Howell a Classy Option at Triple Figures
David Howell’s return to European Tour action after suffering with injury has been welcomed by his fellow professionals but the field in Austria this week will be wary about a player of his class returning to form. Howell has five European Tour wins to his name and on his day is as good a ball striker as anybody else competing in the Shot Clock Masters. It’s never easy getting back into the rhythm of professional golf but Howell’s experience is such that he’s capable of turning it on at any time so he is well worth a small each way bet at 150/1 with Betfred.
Final Verdict: Nicolas Colsaerts to Win
The Shot Clock Masters looks very much a tournament for those with something to prove. Colsaerts is very much among that number after such a long time since his last win. He’ll need to refamiliarise himself with the course but should he work out a solid plan, Colsaerts’ class could just see him through at a generous price.
The Shot Clock Masters will be hosted for the first time in 2018. The tournament will replace the Austrian Open that has run from 1990 and has been designed as the European Tour’s way of trying to combat slow play on the golf course.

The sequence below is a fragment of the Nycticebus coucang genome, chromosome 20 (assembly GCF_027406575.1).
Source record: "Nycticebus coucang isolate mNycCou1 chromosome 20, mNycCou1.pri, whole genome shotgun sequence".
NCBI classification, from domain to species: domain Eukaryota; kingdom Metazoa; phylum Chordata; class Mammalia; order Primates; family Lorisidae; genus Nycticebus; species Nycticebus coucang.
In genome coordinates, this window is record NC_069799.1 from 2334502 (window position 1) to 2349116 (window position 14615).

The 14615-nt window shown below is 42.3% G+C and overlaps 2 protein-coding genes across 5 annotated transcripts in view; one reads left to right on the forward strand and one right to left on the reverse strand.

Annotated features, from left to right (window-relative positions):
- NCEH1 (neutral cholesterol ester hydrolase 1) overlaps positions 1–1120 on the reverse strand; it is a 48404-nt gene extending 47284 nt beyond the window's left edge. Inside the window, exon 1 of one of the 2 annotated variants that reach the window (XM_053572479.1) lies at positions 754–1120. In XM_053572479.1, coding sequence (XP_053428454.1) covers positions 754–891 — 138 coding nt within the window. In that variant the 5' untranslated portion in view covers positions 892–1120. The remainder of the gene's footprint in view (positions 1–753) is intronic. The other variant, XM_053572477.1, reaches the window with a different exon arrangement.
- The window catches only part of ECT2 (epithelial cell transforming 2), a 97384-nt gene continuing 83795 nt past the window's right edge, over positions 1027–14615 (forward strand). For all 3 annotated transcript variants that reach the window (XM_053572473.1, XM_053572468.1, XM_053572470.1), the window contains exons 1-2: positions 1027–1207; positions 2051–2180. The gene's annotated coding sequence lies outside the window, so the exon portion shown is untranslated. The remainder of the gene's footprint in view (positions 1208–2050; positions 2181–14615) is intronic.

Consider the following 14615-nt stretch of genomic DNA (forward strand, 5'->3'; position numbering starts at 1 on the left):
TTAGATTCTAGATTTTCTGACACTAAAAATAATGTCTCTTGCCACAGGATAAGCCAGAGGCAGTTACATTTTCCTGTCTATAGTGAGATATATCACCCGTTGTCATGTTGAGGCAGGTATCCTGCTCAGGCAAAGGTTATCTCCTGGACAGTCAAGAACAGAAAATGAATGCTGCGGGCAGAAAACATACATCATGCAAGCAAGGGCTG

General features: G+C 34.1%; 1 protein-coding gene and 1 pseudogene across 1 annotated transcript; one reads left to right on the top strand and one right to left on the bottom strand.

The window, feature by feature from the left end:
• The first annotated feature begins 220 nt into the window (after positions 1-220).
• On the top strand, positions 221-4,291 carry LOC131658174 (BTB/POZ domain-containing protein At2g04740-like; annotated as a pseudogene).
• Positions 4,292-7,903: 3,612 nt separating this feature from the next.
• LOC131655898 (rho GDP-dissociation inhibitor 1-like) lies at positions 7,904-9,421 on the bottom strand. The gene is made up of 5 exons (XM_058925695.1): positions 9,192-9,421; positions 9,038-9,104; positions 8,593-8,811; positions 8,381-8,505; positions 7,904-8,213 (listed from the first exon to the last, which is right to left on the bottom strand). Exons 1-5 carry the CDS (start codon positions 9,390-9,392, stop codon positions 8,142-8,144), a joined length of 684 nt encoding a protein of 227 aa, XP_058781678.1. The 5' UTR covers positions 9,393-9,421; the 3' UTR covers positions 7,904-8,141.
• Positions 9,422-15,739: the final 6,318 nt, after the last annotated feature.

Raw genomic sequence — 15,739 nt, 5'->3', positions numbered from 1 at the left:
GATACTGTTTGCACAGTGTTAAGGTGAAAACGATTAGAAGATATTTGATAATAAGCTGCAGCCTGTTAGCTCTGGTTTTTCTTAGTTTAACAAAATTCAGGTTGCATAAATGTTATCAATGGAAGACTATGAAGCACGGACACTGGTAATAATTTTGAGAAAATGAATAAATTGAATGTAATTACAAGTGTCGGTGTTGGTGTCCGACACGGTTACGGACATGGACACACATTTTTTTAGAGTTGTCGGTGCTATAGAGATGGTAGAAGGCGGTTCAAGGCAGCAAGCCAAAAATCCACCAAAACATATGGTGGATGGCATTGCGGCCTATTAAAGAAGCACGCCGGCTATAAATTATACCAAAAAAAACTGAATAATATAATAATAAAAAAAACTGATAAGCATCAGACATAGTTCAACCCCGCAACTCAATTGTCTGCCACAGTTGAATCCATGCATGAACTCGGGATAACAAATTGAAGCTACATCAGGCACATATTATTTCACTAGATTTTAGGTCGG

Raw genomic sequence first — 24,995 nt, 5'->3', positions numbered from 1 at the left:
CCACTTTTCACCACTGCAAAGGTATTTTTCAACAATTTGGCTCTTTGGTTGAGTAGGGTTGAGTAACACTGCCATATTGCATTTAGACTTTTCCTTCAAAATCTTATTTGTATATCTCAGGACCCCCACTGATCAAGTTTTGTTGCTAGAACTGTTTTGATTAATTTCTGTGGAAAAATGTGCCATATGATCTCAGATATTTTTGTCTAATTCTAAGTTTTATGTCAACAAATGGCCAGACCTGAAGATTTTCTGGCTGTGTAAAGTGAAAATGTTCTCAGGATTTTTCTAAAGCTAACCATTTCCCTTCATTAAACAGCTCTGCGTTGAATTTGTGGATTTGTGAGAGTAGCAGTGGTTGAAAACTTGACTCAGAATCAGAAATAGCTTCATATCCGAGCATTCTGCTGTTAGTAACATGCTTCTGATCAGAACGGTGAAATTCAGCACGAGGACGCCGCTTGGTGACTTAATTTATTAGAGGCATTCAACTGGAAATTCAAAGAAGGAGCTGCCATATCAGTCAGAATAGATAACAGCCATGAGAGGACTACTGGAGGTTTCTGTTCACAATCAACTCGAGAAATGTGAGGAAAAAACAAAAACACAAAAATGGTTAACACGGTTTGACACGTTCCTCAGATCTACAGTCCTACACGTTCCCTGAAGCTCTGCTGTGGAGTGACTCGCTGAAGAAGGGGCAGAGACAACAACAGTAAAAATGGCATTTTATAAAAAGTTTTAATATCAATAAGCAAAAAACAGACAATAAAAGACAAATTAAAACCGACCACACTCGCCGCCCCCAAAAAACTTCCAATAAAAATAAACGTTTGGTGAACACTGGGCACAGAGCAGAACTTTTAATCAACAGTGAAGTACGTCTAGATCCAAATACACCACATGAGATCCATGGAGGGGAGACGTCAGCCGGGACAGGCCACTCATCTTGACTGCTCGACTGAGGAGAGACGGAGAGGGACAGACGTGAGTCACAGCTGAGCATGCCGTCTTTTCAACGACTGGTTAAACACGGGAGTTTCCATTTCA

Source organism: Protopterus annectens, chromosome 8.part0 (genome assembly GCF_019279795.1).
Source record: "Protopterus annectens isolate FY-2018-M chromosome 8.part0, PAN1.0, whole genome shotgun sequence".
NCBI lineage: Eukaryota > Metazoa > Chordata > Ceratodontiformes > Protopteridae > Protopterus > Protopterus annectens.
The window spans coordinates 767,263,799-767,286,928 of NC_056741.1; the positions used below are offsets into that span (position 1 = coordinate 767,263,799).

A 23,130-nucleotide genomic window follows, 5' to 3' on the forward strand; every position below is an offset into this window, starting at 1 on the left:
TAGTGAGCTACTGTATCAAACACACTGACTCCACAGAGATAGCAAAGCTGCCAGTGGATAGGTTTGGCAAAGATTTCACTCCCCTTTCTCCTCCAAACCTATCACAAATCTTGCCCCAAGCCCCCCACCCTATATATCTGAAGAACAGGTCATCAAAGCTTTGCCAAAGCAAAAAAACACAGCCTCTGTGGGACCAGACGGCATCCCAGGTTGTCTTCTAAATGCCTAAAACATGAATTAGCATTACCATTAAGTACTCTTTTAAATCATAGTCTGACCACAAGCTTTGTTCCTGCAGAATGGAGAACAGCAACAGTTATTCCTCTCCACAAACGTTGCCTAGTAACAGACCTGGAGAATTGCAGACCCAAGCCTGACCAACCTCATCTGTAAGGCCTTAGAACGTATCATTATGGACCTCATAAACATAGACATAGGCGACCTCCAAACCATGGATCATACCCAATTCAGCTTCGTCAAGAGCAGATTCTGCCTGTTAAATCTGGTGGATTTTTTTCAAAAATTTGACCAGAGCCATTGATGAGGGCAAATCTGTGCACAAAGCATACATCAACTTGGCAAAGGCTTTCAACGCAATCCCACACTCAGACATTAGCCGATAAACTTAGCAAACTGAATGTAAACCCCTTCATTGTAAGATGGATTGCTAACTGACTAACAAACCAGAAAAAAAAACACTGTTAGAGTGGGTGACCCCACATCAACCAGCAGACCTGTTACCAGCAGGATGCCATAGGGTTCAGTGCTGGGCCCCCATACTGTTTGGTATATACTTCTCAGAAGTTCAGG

The format will be same as any other stroke play event, in that players will play 72 holes in total, with the winner being that of the lowest score over these 72 holes. But, for each shot that the player takes, a shot clock will be called, with the first player having 50 seconds to play and the subsequent players then having 40 seconds each to play their shot. These rules are in accordance with the current structure on the European Tour, although not always enforced.
If players fail to stay within these time limits, then a 1 shot penalty will be enforced on the player and they will be denoted with a red card on the scoreboard to signify this. The Tour are hopeful that this could speed up round time by as much as 45 minutes and has been widely welcomed by the players. Each player will be allowed 2 timeouts per round where they will be given double the allotted time to take their shots.
The format, whilst experimental, will give the Tour and likely other tours a better idea as to how quick it would be realistic to force players to play and ultimately eliminate slow play.